In Search of Faith: It’s Not Always in the Pulpits

Faith Stones4

On Sunday, I went to mass with my cousin. Lightning didn’t strike. Not that I was expecting it, I’ve been practicing Buddhism, albeit half-assed, but the good thing is that, it is practice. We believe you can change your karma, so I was chanting for a clear sunny day (laugh here).

I grew up Pentecostal with strong Catholic influence. Often, I preferred to go to la misa than to go la iglesia because la misa was only one hour and my Mami’s church was way too long. I digress…

It was a Spanish mass. The priest lived in Peru for many years. His parents are from Portugal. That was his actual preface before he began the sermon. There were three kids under the age of three who were in full glory and decided to make as much noise as toddlery’ possible, so I was struggling to hear the message. But I caught what I needed to… enough to have me thinking the rest of the day.

He said, “If you have lost faith, if you don’t believe, look at the testimonies of the people around you. There are saints among us. Let their lives be a testimony to the meaning of faith.”

I’ve been struggling with faith and belief for quite some time. I am not talking religious faith and belief. I am talking about the faith and believe in something unshakable within.

At the end of mass, my cousin asks, “what did you get out of the sermon today?” To which I replied with the above. She too felt that she had lost faith for quite some time. And instead has started to realize that she just wants to be a better person every day, and that the principle teachings of what she grew up with (Christianity) was nothing more and nothing less than to do good, and be good.

When we got home, I ran up to my room and changed quickly, served myself a cocktail and grabbed my book to sit under the sun and read. I had a date with my book, Ana Castillo’s So Far from God (I intend to write my review soon). I started reading the third chapter.  There’s a character in the book called doña Felicia, who is a Curandera. It talks about how long before she became a Curandera, she didn’t have any faith.  But after more than the fair share of life challenges and tragedies, “…she did develop faith, based not on an institution but on the bits and pieces of the souls and knowledge of the wise teachers that she met along the way.”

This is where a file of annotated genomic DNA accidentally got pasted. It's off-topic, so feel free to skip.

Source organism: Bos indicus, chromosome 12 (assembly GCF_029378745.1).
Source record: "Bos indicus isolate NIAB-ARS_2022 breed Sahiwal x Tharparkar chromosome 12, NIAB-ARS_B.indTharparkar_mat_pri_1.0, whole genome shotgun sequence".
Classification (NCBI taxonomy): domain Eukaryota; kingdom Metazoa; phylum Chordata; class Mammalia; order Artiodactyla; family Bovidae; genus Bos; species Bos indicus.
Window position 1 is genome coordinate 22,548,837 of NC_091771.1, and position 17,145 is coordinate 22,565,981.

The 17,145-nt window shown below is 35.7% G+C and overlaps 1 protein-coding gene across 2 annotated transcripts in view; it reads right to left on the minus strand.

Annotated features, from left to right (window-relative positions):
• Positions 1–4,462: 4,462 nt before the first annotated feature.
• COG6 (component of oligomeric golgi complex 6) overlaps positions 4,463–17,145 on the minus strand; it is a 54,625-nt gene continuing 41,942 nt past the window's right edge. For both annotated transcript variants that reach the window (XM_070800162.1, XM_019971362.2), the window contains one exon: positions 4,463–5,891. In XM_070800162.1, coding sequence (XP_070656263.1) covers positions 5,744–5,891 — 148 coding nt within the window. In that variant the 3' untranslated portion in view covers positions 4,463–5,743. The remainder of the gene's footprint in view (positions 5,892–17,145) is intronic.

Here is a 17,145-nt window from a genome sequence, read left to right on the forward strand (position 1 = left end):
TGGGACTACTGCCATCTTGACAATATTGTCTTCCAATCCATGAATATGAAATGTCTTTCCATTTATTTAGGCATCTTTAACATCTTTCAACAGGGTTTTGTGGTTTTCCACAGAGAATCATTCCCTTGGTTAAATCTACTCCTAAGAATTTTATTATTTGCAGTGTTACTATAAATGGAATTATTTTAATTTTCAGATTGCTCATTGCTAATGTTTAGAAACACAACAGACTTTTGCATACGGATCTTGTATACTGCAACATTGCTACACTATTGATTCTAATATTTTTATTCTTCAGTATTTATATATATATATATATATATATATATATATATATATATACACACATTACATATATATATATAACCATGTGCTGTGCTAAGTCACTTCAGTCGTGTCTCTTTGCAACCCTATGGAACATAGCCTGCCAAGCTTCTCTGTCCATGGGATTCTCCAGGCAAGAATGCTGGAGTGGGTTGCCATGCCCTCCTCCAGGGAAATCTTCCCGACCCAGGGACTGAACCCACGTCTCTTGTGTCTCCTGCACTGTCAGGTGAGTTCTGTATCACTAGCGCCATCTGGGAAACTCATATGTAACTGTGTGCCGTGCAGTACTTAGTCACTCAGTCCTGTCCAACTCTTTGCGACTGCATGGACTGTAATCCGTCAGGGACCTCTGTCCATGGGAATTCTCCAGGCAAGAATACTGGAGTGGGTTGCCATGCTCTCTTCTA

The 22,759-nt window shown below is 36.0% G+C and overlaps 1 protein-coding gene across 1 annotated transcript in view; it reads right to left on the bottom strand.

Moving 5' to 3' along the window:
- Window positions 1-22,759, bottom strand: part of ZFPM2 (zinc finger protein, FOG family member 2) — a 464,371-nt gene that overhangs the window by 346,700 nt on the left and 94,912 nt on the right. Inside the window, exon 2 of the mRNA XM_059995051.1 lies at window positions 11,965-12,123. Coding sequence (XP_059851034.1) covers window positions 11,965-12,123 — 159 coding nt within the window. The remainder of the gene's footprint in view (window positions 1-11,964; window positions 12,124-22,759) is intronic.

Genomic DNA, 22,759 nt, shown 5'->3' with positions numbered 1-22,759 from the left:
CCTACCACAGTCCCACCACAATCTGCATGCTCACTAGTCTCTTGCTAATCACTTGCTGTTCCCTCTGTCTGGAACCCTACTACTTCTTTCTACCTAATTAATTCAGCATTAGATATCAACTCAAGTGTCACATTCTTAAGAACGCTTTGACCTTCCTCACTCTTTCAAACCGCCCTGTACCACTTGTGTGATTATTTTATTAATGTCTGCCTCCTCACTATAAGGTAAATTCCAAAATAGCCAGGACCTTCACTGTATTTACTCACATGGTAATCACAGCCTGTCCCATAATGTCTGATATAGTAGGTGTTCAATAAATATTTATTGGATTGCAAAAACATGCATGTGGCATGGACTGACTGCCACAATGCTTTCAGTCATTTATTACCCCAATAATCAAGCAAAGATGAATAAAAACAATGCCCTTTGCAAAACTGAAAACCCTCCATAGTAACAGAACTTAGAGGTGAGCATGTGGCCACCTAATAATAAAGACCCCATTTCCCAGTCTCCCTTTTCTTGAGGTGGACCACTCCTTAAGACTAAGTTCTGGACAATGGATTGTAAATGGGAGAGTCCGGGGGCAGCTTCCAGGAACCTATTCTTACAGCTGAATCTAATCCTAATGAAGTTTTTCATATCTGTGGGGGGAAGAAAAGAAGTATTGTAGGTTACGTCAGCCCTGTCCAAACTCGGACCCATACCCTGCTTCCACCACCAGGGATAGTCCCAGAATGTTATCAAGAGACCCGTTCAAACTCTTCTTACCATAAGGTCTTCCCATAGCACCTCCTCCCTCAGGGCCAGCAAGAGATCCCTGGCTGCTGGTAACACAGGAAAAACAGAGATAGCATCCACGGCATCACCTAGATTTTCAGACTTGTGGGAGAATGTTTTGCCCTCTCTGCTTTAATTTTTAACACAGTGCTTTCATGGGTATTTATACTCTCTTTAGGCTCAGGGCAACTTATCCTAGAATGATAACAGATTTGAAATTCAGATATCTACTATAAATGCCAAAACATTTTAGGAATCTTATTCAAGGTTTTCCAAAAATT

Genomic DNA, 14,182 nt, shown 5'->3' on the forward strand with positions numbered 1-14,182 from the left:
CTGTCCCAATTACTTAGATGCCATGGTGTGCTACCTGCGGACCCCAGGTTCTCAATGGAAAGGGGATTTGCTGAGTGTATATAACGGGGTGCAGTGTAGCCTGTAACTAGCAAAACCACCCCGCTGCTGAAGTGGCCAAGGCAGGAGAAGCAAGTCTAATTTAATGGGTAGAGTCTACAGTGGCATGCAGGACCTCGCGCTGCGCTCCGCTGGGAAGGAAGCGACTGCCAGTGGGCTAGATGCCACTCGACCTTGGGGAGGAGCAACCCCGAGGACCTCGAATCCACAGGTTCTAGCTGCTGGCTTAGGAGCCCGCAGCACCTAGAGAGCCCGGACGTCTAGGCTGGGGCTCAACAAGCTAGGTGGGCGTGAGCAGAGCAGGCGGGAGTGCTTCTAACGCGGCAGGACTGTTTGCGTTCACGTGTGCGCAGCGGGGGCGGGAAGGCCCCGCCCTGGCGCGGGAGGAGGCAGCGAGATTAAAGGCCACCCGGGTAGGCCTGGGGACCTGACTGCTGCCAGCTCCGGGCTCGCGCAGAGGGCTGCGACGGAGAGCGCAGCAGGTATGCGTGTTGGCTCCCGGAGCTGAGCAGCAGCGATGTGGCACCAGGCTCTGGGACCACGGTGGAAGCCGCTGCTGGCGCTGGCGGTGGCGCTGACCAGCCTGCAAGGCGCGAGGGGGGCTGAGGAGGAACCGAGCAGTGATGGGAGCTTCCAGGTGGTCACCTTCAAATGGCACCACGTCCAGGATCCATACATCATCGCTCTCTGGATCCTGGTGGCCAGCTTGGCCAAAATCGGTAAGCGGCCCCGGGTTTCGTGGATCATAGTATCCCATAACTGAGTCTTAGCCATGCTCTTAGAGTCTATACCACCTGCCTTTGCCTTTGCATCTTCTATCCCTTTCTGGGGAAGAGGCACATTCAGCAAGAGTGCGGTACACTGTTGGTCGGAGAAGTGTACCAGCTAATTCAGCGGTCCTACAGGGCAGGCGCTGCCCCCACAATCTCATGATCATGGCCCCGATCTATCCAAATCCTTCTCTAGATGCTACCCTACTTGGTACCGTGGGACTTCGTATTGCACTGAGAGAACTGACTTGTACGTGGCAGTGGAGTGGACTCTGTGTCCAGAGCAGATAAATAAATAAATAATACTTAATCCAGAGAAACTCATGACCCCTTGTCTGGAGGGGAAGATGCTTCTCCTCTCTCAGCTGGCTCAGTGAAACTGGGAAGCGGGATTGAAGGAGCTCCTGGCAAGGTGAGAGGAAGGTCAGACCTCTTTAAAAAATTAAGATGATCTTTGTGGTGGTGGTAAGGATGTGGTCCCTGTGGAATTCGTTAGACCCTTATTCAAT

I always find it amazing when things connect throughout your day that remind you that the Universe has a rhythm, and we just need to find the beat in the messages that it has for us.

I started thinking about the “saints” in my life; my family, friends and the complete strangers who I have met along the way; the stories that have been shared with me, the stories that we share as a human race and the places where we connect. Our stories include struggles, hardships, laughter, joy, darkness, light and so much more, but we survive to share it and leave with others to build strength from, and to understand their own potential strength.

With some clarity I can say that faith is nothing more than the awakened knowledge that we are created to survive. It is the knowledge that even if tomorrow is not promised, if we are blessed to awaken in it, we can be witness to another day and perhaps come across another “saint” or maybe, just maybe, we may be able to see the “saint” in ourselves.

We don’t need scripture when we have testimony. We don’t need to look any further than ourselves and those around us. Faith is believing in our own and in each other’s divine unwavering spirit.

That’s unshakeable.

About the Author

Sarahi Yajairalatina. lesbian. woman. commander-in-chief of my one-woman army fighting social injustice and oppression through spoken word. i am writing. not the act of writing but the art of writing. i am words. words that heal. http://intruthandlight.wordpress.comView all posts by Sarahi Yajaira →